Running is free. Racing is not.

By | September 27, 2011 3:14 am | 9 Comments

My husband came home from running the half-marathon at the Erie Marathon at Presque Isle on Sun., Sept. 18 and told me about an Erie runner who boldly stood at the start line, talking at length about how he did not pay to race. Yet, there he stood, at the start line, ready to run 13.1 miles with all the other people who ponied up.  He even bitched about how he would probably place in his age group but it wouldn’t count because bandits don’t get race times (No check/cash? No chip. No chip? No time).

For those of you who are new to racing – people who race without paying are called bandits and while some may debate whether they are “stealing” anything from anyone, I think most would agree it’s just a crappy, low-life thing to do.

Mr. Bandit said, “why should I have to pay to run around the peninsula?”

Um, you don’t, but kindly step over to the multipurpose trail and drink from the park fountains, my friend.

Mr. Bandit felt justified in running for free because the day-of-race fees were outrageous.  I’ll give him that (it was $100, I think to do the half on the day of), but… the reality is that those day-of-race fees for the Erie Marathon events are deliberately meant to be outrageous to discourage people from waiting until the morning of the race to sign up. Put another way, it’s a whole lot cheaper to preregister – even as late as the day before.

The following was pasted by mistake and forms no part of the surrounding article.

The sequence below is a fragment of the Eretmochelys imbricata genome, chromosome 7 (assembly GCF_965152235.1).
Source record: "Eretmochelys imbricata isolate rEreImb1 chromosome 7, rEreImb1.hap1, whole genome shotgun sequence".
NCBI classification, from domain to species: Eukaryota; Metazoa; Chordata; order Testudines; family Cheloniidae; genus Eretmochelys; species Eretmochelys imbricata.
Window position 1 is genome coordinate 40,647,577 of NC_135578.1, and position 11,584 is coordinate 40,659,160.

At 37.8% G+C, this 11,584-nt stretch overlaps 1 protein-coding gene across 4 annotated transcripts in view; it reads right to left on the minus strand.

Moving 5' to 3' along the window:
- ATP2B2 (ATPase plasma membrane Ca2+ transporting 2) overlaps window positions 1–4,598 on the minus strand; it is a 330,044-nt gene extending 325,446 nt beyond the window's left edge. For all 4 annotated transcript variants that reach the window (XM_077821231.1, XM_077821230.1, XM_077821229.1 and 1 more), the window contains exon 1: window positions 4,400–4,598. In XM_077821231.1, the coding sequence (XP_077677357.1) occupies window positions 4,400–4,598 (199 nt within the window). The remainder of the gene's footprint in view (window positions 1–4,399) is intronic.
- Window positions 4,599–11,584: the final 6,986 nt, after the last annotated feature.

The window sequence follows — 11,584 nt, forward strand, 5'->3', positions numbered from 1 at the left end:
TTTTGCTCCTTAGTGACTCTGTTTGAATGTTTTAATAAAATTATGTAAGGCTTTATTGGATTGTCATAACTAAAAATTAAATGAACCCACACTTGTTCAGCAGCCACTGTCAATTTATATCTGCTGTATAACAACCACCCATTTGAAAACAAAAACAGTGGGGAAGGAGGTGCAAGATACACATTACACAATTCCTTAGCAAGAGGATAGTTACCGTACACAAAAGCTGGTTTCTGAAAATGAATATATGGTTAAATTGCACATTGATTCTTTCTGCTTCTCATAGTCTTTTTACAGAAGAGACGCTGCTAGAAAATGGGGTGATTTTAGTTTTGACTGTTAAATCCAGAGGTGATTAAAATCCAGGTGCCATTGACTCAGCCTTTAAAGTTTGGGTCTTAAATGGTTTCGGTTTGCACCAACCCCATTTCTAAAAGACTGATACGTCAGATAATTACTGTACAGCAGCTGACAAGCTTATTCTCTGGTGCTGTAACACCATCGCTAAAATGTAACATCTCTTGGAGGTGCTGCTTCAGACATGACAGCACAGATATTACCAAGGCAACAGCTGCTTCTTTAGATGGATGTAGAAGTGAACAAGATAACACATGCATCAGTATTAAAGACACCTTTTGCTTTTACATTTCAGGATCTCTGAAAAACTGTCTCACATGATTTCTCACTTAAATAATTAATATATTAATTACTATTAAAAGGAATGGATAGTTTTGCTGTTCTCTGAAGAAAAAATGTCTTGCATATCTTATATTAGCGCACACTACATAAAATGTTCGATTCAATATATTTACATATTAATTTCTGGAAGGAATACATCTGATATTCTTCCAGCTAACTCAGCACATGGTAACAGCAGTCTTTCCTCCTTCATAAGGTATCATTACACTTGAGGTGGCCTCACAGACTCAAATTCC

You can’t imagine the work that goes into putting on a race like the Erie Marathon (and remember it’s all volunteer…all of it) and last-minute registrations and day-of-race registrations make it impossible for them to plan, so they discourage them.  That’s the race directors’ prerogative.

But, what bugs me about Mr. Bandit is that he could’ve legitimately run that race for free — with a bib number and a chip — had he volunteered a few hours of his time.

With two runners in our family, race fees add up. Dan & I save money  by volunteering (most race directors give you a free race entry for volunteering).  I worked packet pickup at the Erie Marathon on Saturday afternoon and Dan arrived extra early on marathon day & helped park cars.

So Dan didn’t shell out a $1 either, but there he stood with a chip on his shoe, a bib on his shirt and the peace of mind of knowing he earned his space at the start line.

Mark Remy, Runner’s World columnist and author of “The Runner’s Rule Book: Everything a Runner Needs to Know, and Then Some” writes this about bandits:

Rule 2.1 A — Don’t complain about the race entry fee

Hey,  no one is holding a gun to your head. Don’t like the fee? Find a smaller (read: cheaper) race. But whatever you do…

 

Rule 2.1B — Pay Your Way

Bandit a race, and your stealing, pure and simple

If you’re preparing a spirited defense—a laundry list of all the rationalizations you’ve dreamed up to justify running a race without paying for it—save your breathe (really…do). I’ve heard them all. And they’re all nonsense.

Staging a race costs real money. If you can’t afford to pay your share, there are plenty of other roads for you to use on race day.

Running is free. Racing is not.

What do you think of bandits? Does it irk you that you paid and they didn’t?

Do you just want to climb up & knock me off my soapbox?

Does the whole thing kinda smack of Ebert Beeman? Or is it just me?

NOTE: I’m going to close comments on this post now (9/29) because I don’t want it to become a series of personal attacks.